Are there emerging frontiers for venture capital?

By Arvind Bansal

  • 10 Sep 2015

It is interesting to note that amongst the top 10 start ups worldwide, 2 are in the e-commerce business (Airbnb and Flipkart) and seven (Uber, Airbnb, Snapchat, Flipkart, Didi Kuaidi, Pinterest and Dropbox) are part of the digital industry. 

Based on this information, the key question that comes to mind is why are the most valuable start up businesses in the digital space?  Why is innovation in other industries like healthcare, agriculture, automotive, food etc. not keeping pace with IT? And why do venture capitalists (including in India) continue to invest most of their money in IT and related businesses?


Let us attempt to answer some of these questions:

  • Lack of path-breaking innovation: Low hanging fruits in other industries were plucked by innovators and entrepreneurs many decades back.  Innovation in manufacturing processes and technologies, healthcare practices and agricultural processes were made in mid to late 20th century and relevant businesses greatly benefitted from it.  Toyota, Nestle, Honda, Glaxo, etc. continue to be great businesses but innovations are increasingly hard to come by in these industries.

  • Regulatory ecosystem:  Government and regulatory interference is far higher in other industries than in IT.  Number of approvals required to start and close an IT business is probably the least.  One of the main reasons for the Indian software industry to grow was that government did not understand it and regulators did not meddle with it.
  • Advertisement

  • Availability of talent, ecosystem, local market and competitiveness: This is the most important factor for development of an industry in a country. India is the biggest two-wheeler and small car market in the world.  The companies are highly competitive and are able to attract the best talent and technology, either locally or from outside.  Any serious player in the world cannot ignore India.  Hero Honda, Bajaj, Maruti Suzuki, Hyundai are amongst the largest players in the world in two-wheelers and small car industries. Similarly, Silicon Valley attracts the best IT talent for a disruptive idea.  Capital is available from venture capitalists. US economy offers a large market to test the idea.  Uber, Google, Microsoft, Apple etc started their businesses from US before spreading globally.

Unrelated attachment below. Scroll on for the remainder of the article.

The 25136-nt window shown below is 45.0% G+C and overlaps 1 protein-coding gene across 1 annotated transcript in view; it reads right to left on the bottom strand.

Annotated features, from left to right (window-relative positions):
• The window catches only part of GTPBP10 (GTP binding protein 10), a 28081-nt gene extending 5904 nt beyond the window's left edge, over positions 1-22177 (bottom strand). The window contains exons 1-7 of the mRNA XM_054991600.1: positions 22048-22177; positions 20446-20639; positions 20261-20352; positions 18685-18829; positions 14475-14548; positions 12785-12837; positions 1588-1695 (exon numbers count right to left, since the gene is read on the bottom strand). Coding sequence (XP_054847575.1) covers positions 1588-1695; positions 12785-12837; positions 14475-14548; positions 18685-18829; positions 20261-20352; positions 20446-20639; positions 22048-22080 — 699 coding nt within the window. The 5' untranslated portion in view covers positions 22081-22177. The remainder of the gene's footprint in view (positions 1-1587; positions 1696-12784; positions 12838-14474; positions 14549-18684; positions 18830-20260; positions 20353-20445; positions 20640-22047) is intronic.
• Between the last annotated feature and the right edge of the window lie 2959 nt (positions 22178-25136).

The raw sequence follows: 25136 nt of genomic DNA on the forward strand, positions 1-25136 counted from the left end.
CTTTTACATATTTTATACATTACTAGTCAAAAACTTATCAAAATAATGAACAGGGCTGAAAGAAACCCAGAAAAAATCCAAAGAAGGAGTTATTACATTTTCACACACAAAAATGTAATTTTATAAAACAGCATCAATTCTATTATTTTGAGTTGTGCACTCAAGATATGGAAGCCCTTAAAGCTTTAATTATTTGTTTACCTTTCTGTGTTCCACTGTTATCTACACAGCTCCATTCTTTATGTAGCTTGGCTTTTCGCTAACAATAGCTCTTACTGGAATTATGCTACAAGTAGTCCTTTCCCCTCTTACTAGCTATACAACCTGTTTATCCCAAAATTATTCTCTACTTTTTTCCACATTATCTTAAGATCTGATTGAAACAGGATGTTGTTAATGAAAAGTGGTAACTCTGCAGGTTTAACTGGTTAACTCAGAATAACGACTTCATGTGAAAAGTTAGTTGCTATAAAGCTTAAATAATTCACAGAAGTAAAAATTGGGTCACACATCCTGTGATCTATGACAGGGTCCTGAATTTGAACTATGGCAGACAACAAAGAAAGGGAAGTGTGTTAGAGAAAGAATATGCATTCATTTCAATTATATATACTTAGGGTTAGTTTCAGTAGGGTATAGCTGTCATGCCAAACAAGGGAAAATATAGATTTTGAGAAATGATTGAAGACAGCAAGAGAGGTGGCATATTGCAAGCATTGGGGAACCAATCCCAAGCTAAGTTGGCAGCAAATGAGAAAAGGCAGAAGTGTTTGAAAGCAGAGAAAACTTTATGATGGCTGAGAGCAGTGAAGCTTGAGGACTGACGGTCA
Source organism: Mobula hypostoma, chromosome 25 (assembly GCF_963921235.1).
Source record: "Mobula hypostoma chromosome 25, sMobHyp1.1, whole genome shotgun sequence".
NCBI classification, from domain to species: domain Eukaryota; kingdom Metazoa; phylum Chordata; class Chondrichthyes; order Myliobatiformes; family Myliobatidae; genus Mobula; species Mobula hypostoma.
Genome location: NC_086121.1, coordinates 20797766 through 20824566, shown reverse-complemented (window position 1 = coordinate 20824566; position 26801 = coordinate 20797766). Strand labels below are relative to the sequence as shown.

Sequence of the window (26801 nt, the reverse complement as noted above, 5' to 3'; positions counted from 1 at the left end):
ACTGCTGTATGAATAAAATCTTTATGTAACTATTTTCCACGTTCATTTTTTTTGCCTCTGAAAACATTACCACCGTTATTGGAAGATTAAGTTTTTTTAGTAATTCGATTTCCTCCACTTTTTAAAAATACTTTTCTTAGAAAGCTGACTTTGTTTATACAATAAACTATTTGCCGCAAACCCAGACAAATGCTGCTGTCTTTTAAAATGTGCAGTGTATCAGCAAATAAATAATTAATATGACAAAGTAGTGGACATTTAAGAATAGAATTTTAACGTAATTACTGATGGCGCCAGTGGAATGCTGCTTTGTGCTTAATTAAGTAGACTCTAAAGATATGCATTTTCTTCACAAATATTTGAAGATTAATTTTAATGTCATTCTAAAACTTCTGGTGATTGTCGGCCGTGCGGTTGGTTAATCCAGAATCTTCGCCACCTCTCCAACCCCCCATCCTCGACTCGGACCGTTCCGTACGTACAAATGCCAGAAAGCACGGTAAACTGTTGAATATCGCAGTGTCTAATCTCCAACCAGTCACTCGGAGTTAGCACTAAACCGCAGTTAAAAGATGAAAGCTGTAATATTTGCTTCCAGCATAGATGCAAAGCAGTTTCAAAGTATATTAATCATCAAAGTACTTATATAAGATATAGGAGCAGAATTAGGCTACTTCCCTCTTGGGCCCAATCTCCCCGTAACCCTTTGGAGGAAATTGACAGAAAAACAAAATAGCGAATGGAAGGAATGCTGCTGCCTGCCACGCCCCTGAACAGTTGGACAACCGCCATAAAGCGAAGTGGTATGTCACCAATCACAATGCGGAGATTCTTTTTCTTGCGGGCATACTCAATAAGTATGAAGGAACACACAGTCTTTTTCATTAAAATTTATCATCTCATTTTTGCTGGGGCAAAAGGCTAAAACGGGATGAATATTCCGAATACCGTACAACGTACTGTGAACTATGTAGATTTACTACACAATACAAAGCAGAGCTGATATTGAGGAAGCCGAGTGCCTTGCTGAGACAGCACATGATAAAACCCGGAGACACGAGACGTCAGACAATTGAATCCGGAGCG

• Government support.  Regulated industries require constant government support and intervention from time to time, to survive, grow and remain competitive.  Chinese government played a major role in making the country ‘Factory of the World’. Most of the products that one uses in daily life are manufactured in China.  This did not happen overnight.  Over the last four decades, the Chinese government invited MNCs to set up factories, created physical infrastructure, provided reliable and cheaper power etc. This also led to creation of local middle class, savings and consumerism.  And that is why companies such as Xiaomi and Didi Kuaidi are amongst the fastest growing startups worldwide.
  • To summarise, innovation and its propagation is a function of entrepreneurship, talent, availability of capital, regulatory framework and taxation, local market and its size etc.    


    India with its 1.25 bn population, favourable demographics, large pool of educated work force which include engineers and doctors, can do much more than innovate in the digital and e-commerce industries only. For instance, Indians love food and a large number of startups have emerged in the food industry.  Fassos, Tinyowl, Fresh, Hola Chef, Between Breads etc are a few ideas that are changing the face of the Indian food industry.  All of these businesses are funded by investors.  

    Another example is the healthcare industry, which has attracted the second highest VC capital after IT. India houses one of the most cost effective and competitive healthcare companies in the world.  Indian generics manufacturers and hospital chains provide tough competition to their global counterparts.  Startups like Wrig Nanosystems, MapMyGenome, Smile Merchants, AddressHealth etc. are addressing daily health needs and could revolutionise the healthcare industry in years to come in the same fashion as that of the digital / e-commerce today.

    The Government is moving ahead with its promise to electrify all villages and provide low cost housing to every Indian by 2022. This will open a new opportunity for businesses in power generation & transmission and construction.  Distributed solar power opportunity in India is already enticing investors like Softbank and Foxconn. 


    As India grows, interesting opportunities will emerge across many sectors. It took the emergence of a ‘Flipkart’ and ‘Ola’ for the e-commerce and taxi services industries to take off.  Many years back, Bharti had put India on the world mobile market, in a similar fashion.  

    Will the next opportunity be food, defence, healthcare, power or anything else?  I don’t have the answer.  We will ask the investor who identifies the next big one a few years later.  And he will most likely be having the last laugh.

    (Arvind Bansal is Head of Products & Advisory at Avendus Wealth Management)


    Share article on